Liberal Democracy’s Great Weakness: It Does Not Make The Blood Run Hot
One of the great miscalculations of enlightened modernity was the false assumption that man is a rational creature. We certainly are capable of being rational at times, but we are not inherently so. We live by our mythologies and are driven by our emotions. We can be petty, and short-sighted, and often will act on impulse or from biased motivations that are against the coldly logical and reasoned self-interests. This was in truth the most fundamental flaw of the Enlightenment, the architects of which being highly intelligent and well-educated individuals for the most part having made the tremendous error in assuming this also applied to the human populace at large.
It has been fashionable in the mainstream media these days to ponder if the established liberal international order is in crisis. Spoiler alert: it is. In no small part this is because of the fact the fact that human beings for the most part do see themselves as atomized individuals but instead long to see themselves as part of something bigger than themselves and their own sad little existences. Such things give meaning to a world that otherwise seems meaningless, and enhances life to something more than an endless quest to simply fill one’s belly and rest one’s head then repeat the process ad nauseam until death. Capitalism, liberal democracy and free trade are all wonderful things, I do not dispute this, but they hardly make the blood run hot.
The ugly truth is that no one is going to throw themselves on top of a grenade for the sake of liberal democracy precisely because the modern order fails to meet this very fundamental and basic need for belief. As much as the Second World War has been mythologized into a war to save democracy the reality at the time was much different. For all Churchill’s admittedly eloquent speeches painted the struggle as one between light and darkness, the initial motives for France and Britain to old fashioned ones of strategic realism; France feared a militarily confident Germany (with good reason having twice been invaded by one in the last hundred years) while Britain was simply continuing its age old policy of preventing any one power from dominating the Continent. The millions of young men from Australia and New Zealand and my own country of Canada who crossed oceans to fight and die on the beaches of Normandy did so with little conception that it was for democracy and liberal capitalism, the call they had answered was a far older one of God, King and Country. America quite literally had to be dragged into the war following the attack on Pearl Harbour.
As for the Cold War, thank god that Communism came to being first in Russia thus tainting it as something seen as inherently “other” and foreign to the Western world. As it was American GIs fought only fought half-heartedly in Korea and Vietnam and most certainly not out of some belief in a sacred mission to spread McDonald’s and Wal-Marts across the globe. Say what one will of Stalin (and indeed there is undeniably much to say), but millions of men went to their deaths screaming his name as their comrades dug up factories wholesale behind them and loaded them onto to trains to transport east so the fight against the enemy could continue. Fanatical loyalists of the Third Reich, some of them old men and boys, continued to fight in the ruins of Berlin even as Soviet artillery could be heard in every quarter of the city.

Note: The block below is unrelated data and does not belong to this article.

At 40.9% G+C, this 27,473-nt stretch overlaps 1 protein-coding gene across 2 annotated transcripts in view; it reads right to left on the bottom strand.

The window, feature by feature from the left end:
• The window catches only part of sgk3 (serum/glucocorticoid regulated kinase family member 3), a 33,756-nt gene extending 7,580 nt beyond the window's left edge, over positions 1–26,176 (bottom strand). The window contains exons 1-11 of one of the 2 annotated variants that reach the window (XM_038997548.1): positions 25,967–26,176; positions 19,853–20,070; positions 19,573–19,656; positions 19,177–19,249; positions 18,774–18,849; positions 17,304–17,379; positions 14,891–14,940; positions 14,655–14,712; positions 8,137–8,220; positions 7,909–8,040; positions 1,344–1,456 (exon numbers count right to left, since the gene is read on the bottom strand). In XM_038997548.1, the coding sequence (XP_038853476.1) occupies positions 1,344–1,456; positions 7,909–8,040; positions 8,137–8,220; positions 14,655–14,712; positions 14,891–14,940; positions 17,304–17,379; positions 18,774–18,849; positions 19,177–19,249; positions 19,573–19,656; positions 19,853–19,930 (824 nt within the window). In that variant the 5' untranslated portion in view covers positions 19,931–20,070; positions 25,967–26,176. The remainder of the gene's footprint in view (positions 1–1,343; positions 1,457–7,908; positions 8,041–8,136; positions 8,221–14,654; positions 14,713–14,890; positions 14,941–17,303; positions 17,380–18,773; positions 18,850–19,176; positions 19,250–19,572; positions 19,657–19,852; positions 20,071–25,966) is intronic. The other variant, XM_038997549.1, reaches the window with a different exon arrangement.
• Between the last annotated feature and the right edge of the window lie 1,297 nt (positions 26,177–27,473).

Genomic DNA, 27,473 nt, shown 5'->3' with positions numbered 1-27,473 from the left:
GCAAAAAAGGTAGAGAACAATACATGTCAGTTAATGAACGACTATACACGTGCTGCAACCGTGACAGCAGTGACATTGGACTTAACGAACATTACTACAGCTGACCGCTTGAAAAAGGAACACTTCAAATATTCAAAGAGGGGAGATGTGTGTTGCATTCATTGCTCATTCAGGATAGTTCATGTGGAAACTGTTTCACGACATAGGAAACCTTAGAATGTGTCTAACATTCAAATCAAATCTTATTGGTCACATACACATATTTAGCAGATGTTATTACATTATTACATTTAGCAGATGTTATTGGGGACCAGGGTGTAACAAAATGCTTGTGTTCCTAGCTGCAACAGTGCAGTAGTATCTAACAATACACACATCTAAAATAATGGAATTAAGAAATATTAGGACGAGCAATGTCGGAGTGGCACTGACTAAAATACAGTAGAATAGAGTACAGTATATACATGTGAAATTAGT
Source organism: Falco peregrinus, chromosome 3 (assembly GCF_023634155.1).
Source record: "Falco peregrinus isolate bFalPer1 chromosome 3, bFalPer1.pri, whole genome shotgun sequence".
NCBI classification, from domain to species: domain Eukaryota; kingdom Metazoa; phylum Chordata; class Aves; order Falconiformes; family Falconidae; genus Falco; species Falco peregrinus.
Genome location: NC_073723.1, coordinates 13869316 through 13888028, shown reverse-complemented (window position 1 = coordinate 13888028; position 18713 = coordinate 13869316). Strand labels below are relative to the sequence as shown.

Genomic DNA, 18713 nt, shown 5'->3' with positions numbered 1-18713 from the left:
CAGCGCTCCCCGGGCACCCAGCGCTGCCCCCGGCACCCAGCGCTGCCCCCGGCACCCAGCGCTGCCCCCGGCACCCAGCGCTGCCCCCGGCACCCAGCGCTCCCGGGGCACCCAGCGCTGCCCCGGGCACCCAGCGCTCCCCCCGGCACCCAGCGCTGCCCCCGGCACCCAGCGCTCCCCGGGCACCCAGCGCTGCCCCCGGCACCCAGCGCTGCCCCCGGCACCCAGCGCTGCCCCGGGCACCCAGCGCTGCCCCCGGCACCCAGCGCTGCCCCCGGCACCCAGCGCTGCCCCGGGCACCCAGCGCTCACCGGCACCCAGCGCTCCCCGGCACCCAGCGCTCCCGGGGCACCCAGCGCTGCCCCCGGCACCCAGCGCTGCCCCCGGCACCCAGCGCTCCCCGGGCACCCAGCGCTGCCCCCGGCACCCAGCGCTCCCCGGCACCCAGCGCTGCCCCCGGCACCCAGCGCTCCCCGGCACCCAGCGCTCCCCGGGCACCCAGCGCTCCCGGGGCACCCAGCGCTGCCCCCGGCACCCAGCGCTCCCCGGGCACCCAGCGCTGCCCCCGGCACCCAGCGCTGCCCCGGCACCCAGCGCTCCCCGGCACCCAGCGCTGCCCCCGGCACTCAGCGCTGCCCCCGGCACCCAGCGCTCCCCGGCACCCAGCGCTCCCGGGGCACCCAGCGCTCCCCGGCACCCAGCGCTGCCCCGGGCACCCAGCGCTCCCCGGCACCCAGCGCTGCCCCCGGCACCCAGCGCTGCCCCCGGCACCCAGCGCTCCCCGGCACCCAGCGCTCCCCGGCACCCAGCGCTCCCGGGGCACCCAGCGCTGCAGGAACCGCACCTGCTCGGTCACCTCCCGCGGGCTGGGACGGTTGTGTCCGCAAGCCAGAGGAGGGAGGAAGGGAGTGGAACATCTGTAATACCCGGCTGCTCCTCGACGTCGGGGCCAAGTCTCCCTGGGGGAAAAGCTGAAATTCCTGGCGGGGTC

For this is the truly dangerous thing; when people are not given good ideals to believe in they go seeking bad ones. Where do you think the appeal of ISIS amongst the second and third generations of Muslim youth born and raised in the West comes from? To them Islamic State offers a compelling alternative to the empty and hollow narrative of modern western life that has come to revolve around the pointless goal of eat, drink and be merry for tomorrow we die. The emergence of the Alt-Right can be also be held up as another example of this, many of its adherents also being angry young men who’ve created a faux-mythology to replace the void left by the destruction of the West’s old one by the forces of progress.
The most ancient and enduring institutions of the world, whether they are the Crown or the Cross, are those that have addressed this fundamental element of human nature that desires to give reverence and revel in mystacism instead of being contemplating philosophy and logic. This was forgotten by the proponents of the modern Enlightenment Consensus and now the jackels stand at the door as the termites undermine the foundations from within. The original architects of the Enlightenment chafed at the notion that there was a God greater than them that could command their allegiance, so they created one of their own in His stead and called it reason. That false god now lies on its death bed, but the true one lives on. Recognizing that is the first step on a long path to righting this horrible mess we find ourselves in.